A resident, who requested to only be identified by his last name Wilson, stands among his belongings piled in the yard of the home he was recently evicted from Friday, Dec. 9, 2022, in a neighborhood three blocks from East Colfax Avenue in Aurora, Colo. Wilson had inherited the paid-off home from his parents, but was unable to keep up with the rising property taxes of the home. (Timothy Hurst/The Denver Gazette)

Colorado landlords could soon be prohibited from evicting tenants or declining to renew leases without "just cause," if a bill passed by the state House becomes law. 

Under House Bill 1171, landlords could only evict or terminate residential leases if the tenant does something wrong, such as failing to pay rent, violating lease agreements, committing illegal activity, refusing to let the landlord enter the property with advanced notice, and refusing to sign a new but substantially similar lease, among other conditions. 

Landlords could evict or terminate leases in certain no-fault circumstances, such as to renovate or demolish the property or to move themselves or their family into the property. However, in these cases, the landlord would have to give the tenant 90 days’ notice and pay the tenant two to three months’ worth of rent to help them pay for new housing. 

"This legislation will help keep more Colorado families from being unfairly pushed out," said bill sponsor Rep. Serena Gonzales-Gutierrez, D-Denver. "Evictions are disproportionately filed against low-income and people of color, creating barriers to qualifying for future housing and perpetuating the cycle of housing insecurity."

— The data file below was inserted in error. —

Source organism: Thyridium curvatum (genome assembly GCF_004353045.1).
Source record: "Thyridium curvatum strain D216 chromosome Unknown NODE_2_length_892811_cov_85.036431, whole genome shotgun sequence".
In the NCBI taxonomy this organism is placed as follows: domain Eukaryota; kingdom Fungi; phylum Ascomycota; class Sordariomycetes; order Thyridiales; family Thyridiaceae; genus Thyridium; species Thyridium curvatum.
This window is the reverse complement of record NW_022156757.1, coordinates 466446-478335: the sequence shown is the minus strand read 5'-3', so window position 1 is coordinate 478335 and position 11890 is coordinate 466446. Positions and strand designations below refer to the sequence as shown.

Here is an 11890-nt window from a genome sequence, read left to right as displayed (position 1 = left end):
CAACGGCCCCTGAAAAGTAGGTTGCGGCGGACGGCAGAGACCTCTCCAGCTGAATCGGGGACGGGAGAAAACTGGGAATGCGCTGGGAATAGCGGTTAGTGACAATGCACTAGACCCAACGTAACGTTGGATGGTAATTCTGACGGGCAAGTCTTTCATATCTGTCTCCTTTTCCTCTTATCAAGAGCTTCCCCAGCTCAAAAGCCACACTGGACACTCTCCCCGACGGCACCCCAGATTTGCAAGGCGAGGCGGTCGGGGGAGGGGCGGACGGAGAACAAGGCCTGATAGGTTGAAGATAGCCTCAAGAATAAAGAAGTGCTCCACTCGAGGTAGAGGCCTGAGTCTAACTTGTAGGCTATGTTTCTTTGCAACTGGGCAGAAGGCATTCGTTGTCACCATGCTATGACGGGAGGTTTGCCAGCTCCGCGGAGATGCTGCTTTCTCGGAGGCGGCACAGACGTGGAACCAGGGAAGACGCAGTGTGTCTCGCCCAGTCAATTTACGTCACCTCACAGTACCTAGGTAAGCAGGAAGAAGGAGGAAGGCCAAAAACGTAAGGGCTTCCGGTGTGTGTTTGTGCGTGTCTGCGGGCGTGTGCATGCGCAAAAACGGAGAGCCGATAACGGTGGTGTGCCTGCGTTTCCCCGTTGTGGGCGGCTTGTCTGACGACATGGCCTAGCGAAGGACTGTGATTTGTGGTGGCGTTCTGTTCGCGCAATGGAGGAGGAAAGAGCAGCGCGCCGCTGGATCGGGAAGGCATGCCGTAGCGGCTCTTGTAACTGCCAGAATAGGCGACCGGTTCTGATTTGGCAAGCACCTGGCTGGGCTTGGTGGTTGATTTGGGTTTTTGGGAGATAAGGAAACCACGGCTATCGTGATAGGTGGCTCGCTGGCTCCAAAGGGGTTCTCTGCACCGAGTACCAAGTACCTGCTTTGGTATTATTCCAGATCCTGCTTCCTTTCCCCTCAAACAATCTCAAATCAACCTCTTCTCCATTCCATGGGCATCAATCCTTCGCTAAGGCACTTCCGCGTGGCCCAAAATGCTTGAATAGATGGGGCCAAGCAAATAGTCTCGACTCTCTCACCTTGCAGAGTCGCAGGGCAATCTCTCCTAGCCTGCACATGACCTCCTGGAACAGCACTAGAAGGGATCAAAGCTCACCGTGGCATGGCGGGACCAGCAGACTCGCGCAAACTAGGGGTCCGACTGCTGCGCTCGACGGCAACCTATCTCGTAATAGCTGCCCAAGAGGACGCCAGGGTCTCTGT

House representatives passed the bill in a 38-26 vote on Wednesday, sending it to the Senate for consideration. 

Only Democrats supported the bill, while all Republicans and seven Democrats voted against it: Reps. Shannon Bird, Bob Marshall, Karen McCormick, Barbara McLachlan, Marc Snyder, Mary Young and House Speaker Julie McCluskie. 

Sponsors passed extensive amendments to the bill to try to ease critics' complaints, including reducing the required notice period from 120 days to 90 days; allowing landlords to provide similar housing amenities in lieu of paying tenants the relocation assistance; and, exempting mobile homes, short-term rentals and landlords who rent out part of their primary residence. 

The biggest change was exempting smaller landlords from having to pay the relocation assistance. Exempted landlords are those whose rental income is less than $6,500 per month, after payment of the mortgage and associated property fees. 

Opponents, though, said the changes didn't go far enough. They introduced a dozen unsuccessful amendments that sought to, in part, get rid of the relocation assistance requirement; only require relocation assistance if a landlord did not provide proper notice; exempt landlords with less than five dwelling units from the relocation assistance requirement; and, shorten the required notice period to 60 days or 30 days. 

Rep. Matt Soper, R-Delta, said it is unreasonable to require both a 90-day notice and relocation assistance, saying it is too harsh on landlords and will push them out of the rental market. 

Under the bill, landlords would have to pay tenants two months’ rent to evict them or terminate their lease under the no-fault circumstances. Landlords would have to pay three months’ rent if the tenant is low-income, has a disability, is younger than 18 years old or is 60 years old or older.